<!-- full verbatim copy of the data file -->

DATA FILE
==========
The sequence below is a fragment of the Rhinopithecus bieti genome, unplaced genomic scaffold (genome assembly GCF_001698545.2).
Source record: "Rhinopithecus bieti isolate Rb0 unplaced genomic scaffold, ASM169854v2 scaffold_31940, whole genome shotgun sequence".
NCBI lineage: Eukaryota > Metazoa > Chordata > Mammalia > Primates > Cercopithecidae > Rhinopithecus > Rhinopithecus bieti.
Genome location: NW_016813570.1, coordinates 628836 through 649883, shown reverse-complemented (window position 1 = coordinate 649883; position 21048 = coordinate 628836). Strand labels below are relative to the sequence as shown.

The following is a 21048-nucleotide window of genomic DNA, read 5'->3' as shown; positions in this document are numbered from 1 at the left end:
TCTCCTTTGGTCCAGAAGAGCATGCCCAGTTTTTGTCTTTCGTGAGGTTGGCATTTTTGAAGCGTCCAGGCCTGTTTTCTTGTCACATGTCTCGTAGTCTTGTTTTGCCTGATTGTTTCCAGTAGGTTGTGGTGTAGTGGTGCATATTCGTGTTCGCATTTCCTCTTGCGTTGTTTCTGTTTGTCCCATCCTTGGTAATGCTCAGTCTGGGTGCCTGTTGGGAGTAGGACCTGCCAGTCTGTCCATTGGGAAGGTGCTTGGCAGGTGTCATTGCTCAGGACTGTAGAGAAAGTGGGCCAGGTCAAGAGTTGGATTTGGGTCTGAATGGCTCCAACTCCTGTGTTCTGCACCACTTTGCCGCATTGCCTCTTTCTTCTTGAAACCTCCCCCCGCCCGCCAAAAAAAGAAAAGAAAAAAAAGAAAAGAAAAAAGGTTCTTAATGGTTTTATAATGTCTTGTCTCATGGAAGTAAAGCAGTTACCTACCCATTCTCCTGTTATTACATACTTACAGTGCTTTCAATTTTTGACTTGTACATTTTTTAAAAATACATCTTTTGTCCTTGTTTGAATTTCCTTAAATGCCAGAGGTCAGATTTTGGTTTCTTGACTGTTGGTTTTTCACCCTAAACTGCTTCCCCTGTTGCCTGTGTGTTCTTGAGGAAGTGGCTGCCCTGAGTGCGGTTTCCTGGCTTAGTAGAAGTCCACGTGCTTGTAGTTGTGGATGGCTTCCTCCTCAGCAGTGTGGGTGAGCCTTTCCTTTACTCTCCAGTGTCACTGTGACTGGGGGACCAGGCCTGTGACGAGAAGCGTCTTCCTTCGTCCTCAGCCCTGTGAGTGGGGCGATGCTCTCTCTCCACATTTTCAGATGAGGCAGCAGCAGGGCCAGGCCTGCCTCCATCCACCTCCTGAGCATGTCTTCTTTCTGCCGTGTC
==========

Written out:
The sequence below is a fragment of the Rhinopithecus bieti genome, unplaced genomic scaffold (genome assembly GCF_001698545.2).
Source record: "Rhinopithecus bieti isolate Rb0 unplaced genomic scaffold, ASM169854v2 scaffold_31940, whole genome shotgun sequence".
NCBI lineage: Eukaryota > Metazoa > Chordata > Mammalia > Primates > Cercopithecidae > Rhinopithecus > Rhinopithecus bieti.
Genome location: NW_016813570.1, coordinates 628836 through 649883, shown reverse-complemented (window position 1 = coordinate 649883; position 21048 = coordinate 628836). Strand labels below are relative to the sequence as shown.

The following is a 21048-nucleotide window of genomic DNA, read 5'->3' as shown; positions in this document are numbered from 1 at the left end:
TCTCCTTTGGTCCAGAAGAGCATGCCCAGTTTTTGTCTTTCGTGAGGTTGGCATTTTTGAAGCGTCCAGGCCTGTTTTCTTGTCACATGTCTCGTAGTCTTGTTTTGCCTGATTGTTTCCAGTAGGTTGTGGTGTAGTGGTGCATATTCGTGTTCGCATTTCCTCTTGCGTTGTTTCTGTTTGTCCCATCCTTGGTAATGCTCAGTCTGGGTGCCTGTTGGGAGTAGGACCTGCCAGTCTGTCCATTGGGAAGGTGCTTGGCAGGTGTCATTGCTCAGGACTGTAGAGAAAGTGGGCCAGGTCAAGAGTTGGATTTGGGTCTGAATGGCTCCAACTCCTGTGTTCTGCACCACTTTGCCGCATTGCCTCTTTCTTCTTGAAACCTCCCCCCGCCCGCCAAAAAAAGAAAAGAAAAAAAAGAAAAGAAAAAAGGTTCTTAATGGTTTTATAATGTCTTGTCTCATGGAAGTAAAGCAGTTACCTACCCATTCTCCTGTTATTACATACTTACAGTGCTTTCAATTTTTGACTTGTACATTTTTTAAAAATACATCTTTTGTCCTTGTTTGAATTTCCTTAAATGCCAGAGGTCAGATTTTGGTTTCTTGACTGTTGGTTTTTCACCCTAAACTGCTTCCCCTGTTGCCTGTGTGTTCTTGAGGAAGTGGCTGCCCTGAGTGCGGTTTCCTGGCTTAGTAGAAGTCCACGTGCTTGTAGTTGTGGATGGCTTCCTCCTCAGCAGTGTGGGTGAGCCTTTCCTTTACTCTCCAGTGTCACTGTGACTGGGGGACCAGGCCTGTGACGAGAAGCGTCTTCCTTCGTCCTCAGCCCTGTGAGTGGGGCGATGCTCTCTCTCCACATTTTCAGATGAGGCAGCAGCAGGGCCAGGCCTGCCTCCATCCACCTCCTGAGCATGTCTTCTTTCTGCCGTGTC